More than 80 people protesting a controversial North Dakota oil
pipeline project were arrested Saturday and pepper spray was
used in what the sheriff's department called a "riot."
Saturday's arrests occurred in a confrontation with police after
around 300 demonstrators trespassed on private property along
the Dakota Access Pipeline project's right of way, the Morton
County Sheriff's Office said.
Protests have been held for more than two months against the
project, which the Standing Rock Sioux Tribe says the pipeline
project would destroy some of its sacred sites.
The confrontation between police and protesters began at 5:20
a.m. Saturday and lasted five hours, according to the sheriff's
office spokesman Rob Keller. Protesters have camped for weeks
about five miles from the site, close to where the Missouri and
Cannonball rivers meet.
The sheriff department's statement said law enforcement officers
decided to use pepper spray when protesters tried to breach the
line they had created between the demonstration and construction
equipment. It added that a protester disarmed an officer and
used his own pepper spray against him, blinding him for up to
Morton County Sheriff Kyle Kirchmeier said Saturday's
confrontation shows "that this protest is not peaceful or
A section of a state highway had to be shut down because of the
protests, but has since reopened.
"It was obvious to our officers who responded that the
protesters engaged in escalated unlawful tactics and behavior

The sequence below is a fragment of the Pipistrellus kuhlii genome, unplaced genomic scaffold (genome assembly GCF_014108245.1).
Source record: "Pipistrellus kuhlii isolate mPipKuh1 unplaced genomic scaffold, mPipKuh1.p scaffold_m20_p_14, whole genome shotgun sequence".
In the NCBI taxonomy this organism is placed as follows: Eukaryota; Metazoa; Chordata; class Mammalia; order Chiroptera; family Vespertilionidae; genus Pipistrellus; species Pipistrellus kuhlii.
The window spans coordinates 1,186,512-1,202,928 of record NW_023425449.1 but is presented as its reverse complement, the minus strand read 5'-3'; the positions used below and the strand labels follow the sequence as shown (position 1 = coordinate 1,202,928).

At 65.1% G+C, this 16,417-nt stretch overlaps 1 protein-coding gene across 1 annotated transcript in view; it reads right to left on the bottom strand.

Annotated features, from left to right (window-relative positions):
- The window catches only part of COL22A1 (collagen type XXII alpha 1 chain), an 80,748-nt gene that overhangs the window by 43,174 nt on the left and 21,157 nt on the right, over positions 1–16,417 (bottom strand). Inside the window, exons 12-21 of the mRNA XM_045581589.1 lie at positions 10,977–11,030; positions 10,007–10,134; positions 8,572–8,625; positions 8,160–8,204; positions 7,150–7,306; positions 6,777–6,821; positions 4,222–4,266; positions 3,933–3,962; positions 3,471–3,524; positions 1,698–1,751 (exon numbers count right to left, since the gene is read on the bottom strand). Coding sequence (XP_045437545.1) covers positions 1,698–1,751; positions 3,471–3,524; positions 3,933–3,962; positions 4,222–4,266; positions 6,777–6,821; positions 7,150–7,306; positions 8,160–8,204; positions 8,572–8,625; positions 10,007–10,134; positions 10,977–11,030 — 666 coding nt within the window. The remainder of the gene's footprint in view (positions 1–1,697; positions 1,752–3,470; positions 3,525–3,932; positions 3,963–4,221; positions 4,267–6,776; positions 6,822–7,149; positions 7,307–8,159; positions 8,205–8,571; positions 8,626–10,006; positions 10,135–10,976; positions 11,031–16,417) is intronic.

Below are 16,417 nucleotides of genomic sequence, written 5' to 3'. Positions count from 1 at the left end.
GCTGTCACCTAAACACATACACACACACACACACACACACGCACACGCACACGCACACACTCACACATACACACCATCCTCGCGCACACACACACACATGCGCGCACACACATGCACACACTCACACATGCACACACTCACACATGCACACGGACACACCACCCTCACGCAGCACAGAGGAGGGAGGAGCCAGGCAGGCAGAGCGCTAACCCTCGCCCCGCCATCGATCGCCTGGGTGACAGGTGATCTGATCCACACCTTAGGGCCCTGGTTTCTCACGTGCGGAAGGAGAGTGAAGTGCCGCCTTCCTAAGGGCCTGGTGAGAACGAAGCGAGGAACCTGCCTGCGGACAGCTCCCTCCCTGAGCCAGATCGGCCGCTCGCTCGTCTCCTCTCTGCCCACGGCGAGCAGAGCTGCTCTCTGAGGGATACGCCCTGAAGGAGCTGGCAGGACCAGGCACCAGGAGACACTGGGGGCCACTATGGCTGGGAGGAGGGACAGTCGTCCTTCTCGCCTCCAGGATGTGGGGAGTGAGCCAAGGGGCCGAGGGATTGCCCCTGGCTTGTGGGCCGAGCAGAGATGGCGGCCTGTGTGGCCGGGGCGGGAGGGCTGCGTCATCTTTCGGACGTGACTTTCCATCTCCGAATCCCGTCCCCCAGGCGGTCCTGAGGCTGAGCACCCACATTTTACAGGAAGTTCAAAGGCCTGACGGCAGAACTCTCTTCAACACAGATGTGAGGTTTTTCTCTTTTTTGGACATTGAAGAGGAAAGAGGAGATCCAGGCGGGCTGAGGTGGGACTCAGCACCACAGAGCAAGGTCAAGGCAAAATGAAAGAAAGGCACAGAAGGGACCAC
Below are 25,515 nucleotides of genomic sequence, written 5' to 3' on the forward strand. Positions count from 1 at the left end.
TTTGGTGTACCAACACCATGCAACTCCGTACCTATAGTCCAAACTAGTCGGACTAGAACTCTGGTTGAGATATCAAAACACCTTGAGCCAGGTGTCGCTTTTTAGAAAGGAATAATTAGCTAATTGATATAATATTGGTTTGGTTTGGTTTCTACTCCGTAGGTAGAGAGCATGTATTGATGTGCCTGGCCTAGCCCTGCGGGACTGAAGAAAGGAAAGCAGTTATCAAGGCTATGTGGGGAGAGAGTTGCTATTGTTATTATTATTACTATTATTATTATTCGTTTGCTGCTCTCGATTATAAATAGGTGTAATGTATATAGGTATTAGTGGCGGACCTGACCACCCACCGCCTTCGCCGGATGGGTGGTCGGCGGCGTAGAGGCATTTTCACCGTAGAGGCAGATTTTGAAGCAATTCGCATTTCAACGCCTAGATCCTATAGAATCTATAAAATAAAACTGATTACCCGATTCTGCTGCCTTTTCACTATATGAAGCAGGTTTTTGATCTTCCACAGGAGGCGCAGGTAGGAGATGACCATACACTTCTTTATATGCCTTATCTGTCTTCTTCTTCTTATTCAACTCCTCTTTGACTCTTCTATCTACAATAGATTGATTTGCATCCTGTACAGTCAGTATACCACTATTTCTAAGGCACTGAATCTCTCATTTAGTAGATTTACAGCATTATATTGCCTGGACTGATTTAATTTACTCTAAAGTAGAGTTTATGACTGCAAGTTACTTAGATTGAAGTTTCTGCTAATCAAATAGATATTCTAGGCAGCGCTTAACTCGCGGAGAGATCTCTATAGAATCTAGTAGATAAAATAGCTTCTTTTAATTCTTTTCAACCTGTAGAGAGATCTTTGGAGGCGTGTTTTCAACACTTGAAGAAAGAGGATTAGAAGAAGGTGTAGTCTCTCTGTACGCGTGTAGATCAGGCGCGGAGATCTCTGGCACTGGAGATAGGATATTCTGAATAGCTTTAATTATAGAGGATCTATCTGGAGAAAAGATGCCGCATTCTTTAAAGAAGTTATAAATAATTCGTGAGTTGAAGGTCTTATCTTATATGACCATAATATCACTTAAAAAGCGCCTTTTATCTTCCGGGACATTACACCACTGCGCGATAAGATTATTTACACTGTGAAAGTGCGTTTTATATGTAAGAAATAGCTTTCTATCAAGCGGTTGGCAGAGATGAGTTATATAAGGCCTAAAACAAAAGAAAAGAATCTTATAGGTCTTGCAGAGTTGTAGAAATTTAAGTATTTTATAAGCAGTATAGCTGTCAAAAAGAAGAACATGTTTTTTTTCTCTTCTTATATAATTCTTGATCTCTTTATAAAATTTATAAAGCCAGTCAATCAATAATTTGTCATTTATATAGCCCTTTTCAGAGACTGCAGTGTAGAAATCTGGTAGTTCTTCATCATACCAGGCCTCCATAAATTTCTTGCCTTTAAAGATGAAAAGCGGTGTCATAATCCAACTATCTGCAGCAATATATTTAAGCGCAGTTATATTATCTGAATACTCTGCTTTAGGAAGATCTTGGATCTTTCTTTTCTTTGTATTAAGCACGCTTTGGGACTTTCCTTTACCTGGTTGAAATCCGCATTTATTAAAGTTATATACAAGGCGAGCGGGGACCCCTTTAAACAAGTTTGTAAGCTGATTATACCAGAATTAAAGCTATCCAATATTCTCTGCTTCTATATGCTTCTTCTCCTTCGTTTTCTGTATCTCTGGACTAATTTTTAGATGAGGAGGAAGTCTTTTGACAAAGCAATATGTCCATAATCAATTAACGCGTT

during this event," Kirchmeier said in a statement. "This
protest was intentionally coordinated and planned by agitators
with the specific intent to engage in illegal activities."
Eight-three people were arrested in all, the sheriff's office
Four of those arrested Saturday had attempted to attach
themselves to a sports utility vehicle parked on private
property close to the construction equipment. Two fastened
themselves to the exterior of the car, one bound himself to the
steering wheel, and another fed his arm through a hole in the
door and had his hand stuck inside a bucket of hardened concrete.
Charges of those arrested include assault on a peace officer,
criminal trespass and engaging in a riot.
Texas-based Energy Transfer Partners were granted approval for
the 1,172-mile, 30-inch diameter pipeline earlier this year. The
project runs from Illinois to North Dakota, cost nearly $3.8
billion and could move up to 570,000 barrels of oil per day once
Protesters, many of whom are members of the Standing Rock Sioux
Tribe, are worried about the potential environmental impact to
the Missouri River and the possible desecration of nearby sacred
sites. Plans are to cross under the riverbed less than a mile
from the tribe's reservation.